top of page
  • John Barr

Do|Co|Mo|Mo|Japan|01 : Tokyo Women's Christian University : Antonin Raymond

Do|Co|Mo|Mo is an international organisation dedicated to the Documentation and Conservation of buildings, sites and neighbourhoods of the Modern Movement. The Japanese branch has selected 100 works as representative of the development of the Modern Movement in Japan.

This is the first in a series of short posts where I will feature some of the selected works that I have had the chance to visit and photograph. This post features Tokyo Women's Christian University, designed by Antonin Raymond...

Early Modernist Buildings in Japan

Perhaps unsurprisingly, early examples selected to represent the development of Modern Movement buildings in Japan were designed by western architects. The earliest examples include two projects designed by Frank Lloyd Wright: the Jiyu Gakuen (1921) and the Yamamura Residence (1924). The former is a school located in Tokyo and the latter, situated in Ashiya, Hyogo Prefecture, was originally designed as a private residence for the Yamamura family of sake brewers and is now used as a guesthouse for Yodogawa Steel Works. Based on chronological date order, the next example selected is Tokyo Women’s Christian University, designed by Antonin Raymond.

Antonin Raymond and the Frank Lloyd Wright Connection

Raymond was a Czech architect who emigrated to the USA, where he worked for three years for Cass Gilbert before joining Wright’s studio at Taliesin in 1916. After serving in the U.S Army during WW1 he returned to Wright’s office and moved to Japan to work on the Tokyo Imperial Hotel, eventually parting company with Wright and establishing his own office in Japan in 1921.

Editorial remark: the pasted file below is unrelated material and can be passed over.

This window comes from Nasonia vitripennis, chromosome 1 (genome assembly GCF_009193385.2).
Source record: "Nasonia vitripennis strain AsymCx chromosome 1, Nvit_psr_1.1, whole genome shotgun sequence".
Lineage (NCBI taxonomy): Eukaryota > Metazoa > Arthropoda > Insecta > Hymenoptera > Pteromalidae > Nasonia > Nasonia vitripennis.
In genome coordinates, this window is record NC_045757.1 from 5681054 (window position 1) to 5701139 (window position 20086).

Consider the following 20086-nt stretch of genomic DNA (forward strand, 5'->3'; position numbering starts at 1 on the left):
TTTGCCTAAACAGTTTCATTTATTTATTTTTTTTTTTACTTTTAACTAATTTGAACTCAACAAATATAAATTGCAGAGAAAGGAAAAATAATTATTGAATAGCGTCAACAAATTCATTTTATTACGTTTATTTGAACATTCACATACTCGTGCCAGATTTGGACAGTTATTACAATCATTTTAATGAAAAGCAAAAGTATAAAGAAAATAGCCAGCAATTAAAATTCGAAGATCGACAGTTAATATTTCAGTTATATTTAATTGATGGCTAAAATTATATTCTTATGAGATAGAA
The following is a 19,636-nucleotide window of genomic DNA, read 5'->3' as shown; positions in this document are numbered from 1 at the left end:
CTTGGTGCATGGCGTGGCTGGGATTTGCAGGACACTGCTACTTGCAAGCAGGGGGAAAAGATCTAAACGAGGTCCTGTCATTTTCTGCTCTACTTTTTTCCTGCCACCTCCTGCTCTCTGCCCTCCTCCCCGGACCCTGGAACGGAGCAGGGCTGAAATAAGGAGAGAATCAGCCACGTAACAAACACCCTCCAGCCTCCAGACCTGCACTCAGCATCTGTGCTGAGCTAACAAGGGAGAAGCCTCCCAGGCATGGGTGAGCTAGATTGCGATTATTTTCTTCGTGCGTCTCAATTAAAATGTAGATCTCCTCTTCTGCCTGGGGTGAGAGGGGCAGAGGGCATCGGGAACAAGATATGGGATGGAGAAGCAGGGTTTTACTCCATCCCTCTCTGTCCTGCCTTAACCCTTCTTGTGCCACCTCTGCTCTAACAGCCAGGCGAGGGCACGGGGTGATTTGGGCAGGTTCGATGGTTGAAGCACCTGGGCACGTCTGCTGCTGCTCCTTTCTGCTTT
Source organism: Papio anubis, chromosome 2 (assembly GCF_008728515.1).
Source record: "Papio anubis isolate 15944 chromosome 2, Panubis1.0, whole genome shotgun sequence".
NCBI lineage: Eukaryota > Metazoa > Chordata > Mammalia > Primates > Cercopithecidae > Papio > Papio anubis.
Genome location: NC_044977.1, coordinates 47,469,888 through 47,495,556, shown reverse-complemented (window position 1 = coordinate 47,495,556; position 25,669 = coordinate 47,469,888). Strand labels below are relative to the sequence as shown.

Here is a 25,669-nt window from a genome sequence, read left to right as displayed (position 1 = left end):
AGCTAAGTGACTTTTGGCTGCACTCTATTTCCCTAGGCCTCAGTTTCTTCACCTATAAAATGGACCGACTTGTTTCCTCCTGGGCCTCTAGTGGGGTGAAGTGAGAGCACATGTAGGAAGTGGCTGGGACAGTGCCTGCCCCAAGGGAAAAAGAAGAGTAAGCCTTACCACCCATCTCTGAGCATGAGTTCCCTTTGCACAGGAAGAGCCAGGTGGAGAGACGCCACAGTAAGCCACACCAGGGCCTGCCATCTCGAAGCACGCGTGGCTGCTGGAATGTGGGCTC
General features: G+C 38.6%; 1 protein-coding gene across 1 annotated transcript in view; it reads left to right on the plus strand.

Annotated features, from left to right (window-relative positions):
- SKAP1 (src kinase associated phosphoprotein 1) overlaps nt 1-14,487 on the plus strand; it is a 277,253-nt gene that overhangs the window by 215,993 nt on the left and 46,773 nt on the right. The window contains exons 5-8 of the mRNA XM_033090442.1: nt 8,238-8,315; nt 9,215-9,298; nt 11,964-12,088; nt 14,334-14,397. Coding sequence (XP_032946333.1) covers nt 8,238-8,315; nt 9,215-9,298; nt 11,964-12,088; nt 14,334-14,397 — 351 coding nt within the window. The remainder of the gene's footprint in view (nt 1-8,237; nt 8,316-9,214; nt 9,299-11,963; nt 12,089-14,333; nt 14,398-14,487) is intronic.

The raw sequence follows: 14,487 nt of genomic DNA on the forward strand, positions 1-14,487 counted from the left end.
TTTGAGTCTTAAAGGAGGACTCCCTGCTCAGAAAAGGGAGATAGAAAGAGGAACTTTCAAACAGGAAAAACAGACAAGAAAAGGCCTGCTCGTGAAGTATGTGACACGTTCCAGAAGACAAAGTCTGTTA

Tokyo Women’s Christian University (1924-1938)

Raymond’s first major project as an independent architect was the Tokyo Women’s Christian University and it illustrates the beginnings of his efforts to establish his own voice whilst still experimenting with styles borrowed from other architects. The complex includes a number of buildings completed over several years and, through them, we can track the course of Raymond’s influences during that period. Whilst the Library and the staff residencies still display Wright’s influence, the Dormitory flirts with a more industrial style close to Czech Cubism and the Chapel does a lot more than flirt with August Perret’s design for Notre-Dame du Raincy (1923).

Tokyo Women's Christian University (1924-38), Antonin Raymond.

The Library, showing Wright's influence, in particular his Prairie style of horizontal planes and hipped roofs with large overhanging eaves.

To the right of the pathway and behind the avenue of trees can just be seen the dormitory block, which exhibits a more industrial aesthetic influenced by Czech Cubism.

Tokyo Women's Christian University (1924-38), Antonin Raymond.

The Chapel which, on a smaller scale, is virtually a direct copy of August Perret's Notre-Dame du Raincy, exhibiting the same structure (although only one bay wide rather than three), the same facade treatment, the same stained glass patterns and colours, the same apse, even the same light fittings. Externally, Raymond has also adopted Perret's design for the church spire.

Raymond in Japan

Raymond spent the years of WWII in the USA but returned to Japan after the war, where he completed many more projects, some of which will feature later in this series of posts.

bottom of page